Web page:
*vehicles/cycles/pedestrians/horses

Re: Another light recommendation.
« Reply #1 on: December 30, 2019, 07:28:02 pm »
you don't say how you hold the handlebars (thus it is difficult to know how you would control any such light without moving your hands) but the simplest thing you can do might be  to arrange a lamp (a lamp with a well-shaped beam)  on a mount so that you can change its angle quickly.

The problem with most  torch beams is that 50% of the light is sent above the centre of the beam, which means that (if the centre of the beam is pointed at the horizon), about 50% of the light is utterly wasted, since it is simply illuminating the sky.  Thus the most efficient lighting is probably to use a shaped (dip style) beam but point it at an antisocial angle, being prepared to move it down again if required.  This is likely to illuminate the far field in at least as good a fashion as a typical torch beam, but more efficiently.

I reckon it oughtn't be too much of a challenge to engineer a bracket to do this, but I also reckon no-one has yet put any real effort into it either.  I'm thinking of a spring loaded tilt on the lamp mounting, such that it defaults into the correct 'dip' position, but can be raised if required. For a remote control I'm thinking of something like  an old-style camera shutter remote release, with a clutch on it, meant for long exposures.  If such a control (or similar) is used, it will latch into the 'main beam' position but as soon as the clutch is released it will spring back into 'dip' mode.  The remote control could be mounted anywhere on the handlebars.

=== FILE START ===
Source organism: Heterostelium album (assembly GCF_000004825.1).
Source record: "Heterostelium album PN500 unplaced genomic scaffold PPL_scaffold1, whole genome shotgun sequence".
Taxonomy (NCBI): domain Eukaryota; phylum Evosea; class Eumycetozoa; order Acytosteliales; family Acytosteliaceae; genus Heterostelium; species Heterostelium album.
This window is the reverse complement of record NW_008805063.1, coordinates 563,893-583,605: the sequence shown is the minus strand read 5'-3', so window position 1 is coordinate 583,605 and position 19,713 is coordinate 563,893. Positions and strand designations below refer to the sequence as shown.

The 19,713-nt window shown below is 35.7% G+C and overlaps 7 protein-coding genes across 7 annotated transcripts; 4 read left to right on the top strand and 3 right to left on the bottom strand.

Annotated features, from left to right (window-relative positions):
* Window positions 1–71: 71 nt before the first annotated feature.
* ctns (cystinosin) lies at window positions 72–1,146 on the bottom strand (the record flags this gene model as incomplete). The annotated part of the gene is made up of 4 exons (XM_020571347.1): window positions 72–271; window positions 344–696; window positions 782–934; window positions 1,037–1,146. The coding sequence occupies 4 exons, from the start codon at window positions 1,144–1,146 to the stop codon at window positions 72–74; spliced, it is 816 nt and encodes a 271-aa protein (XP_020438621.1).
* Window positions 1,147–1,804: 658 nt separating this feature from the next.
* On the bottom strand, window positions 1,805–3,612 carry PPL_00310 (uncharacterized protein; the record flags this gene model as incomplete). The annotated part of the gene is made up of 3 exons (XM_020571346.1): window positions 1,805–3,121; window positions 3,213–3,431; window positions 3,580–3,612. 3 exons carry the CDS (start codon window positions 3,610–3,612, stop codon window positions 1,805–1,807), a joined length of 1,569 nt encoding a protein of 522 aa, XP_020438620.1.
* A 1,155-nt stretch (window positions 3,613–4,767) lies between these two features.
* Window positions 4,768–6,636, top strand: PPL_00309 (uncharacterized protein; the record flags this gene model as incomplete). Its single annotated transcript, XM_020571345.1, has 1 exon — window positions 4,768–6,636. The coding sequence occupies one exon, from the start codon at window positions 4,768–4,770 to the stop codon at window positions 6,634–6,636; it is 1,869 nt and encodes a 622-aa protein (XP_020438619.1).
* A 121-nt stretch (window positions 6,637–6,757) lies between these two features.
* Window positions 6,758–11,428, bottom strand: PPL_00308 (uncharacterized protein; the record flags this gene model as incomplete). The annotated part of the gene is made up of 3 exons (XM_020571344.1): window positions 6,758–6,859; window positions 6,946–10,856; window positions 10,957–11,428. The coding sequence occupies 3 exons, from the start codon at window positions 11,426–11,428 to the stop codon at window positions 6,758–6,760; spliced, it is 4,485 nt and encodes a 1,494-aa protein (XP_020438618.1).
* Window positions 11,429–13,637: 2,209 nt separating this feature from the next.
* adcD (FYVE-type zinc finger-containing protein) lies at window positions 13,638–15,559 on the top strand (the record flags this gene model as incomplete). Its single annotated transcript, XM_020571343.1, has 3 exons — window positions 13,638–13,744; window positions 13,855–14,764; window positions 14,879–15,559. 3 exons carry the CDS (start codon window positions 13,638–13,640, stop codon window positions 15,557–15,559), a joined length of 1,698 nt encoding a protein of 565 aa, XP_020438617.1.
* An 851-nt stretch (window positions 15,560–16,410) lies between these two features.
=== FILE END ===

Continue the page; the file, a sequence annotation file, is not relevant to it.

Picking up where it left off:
Possibly as an alternative, using bike parts, the tilt control could be implemented using the fittings from quick-adjust type shimano down tube cable stops, as commonly seen with early index/STI installations.   A control of this sort would give several settings (cable pull for main beam)  and a 'flick-off' to return to full dip.

Food for thought?

cheers




bludger

  • Randonneur and bargain hunter
Re: Another light recommendation.
« Reply #2 on: December 30, 2019, 07:55:49 pm »
Some Moon lights can work with a proprietary remote switch.

https://www.evanscycles.com/moon-remote-switch-for-lx360-560-760-EV266654
YACF touring/audax bargain basement:
https://bit.ly/2Xg8pRD


Kim

  • Timelord
Re: Another light recommendation.
« Reply #3 on: December 30, 2019, 08:03:32 pm »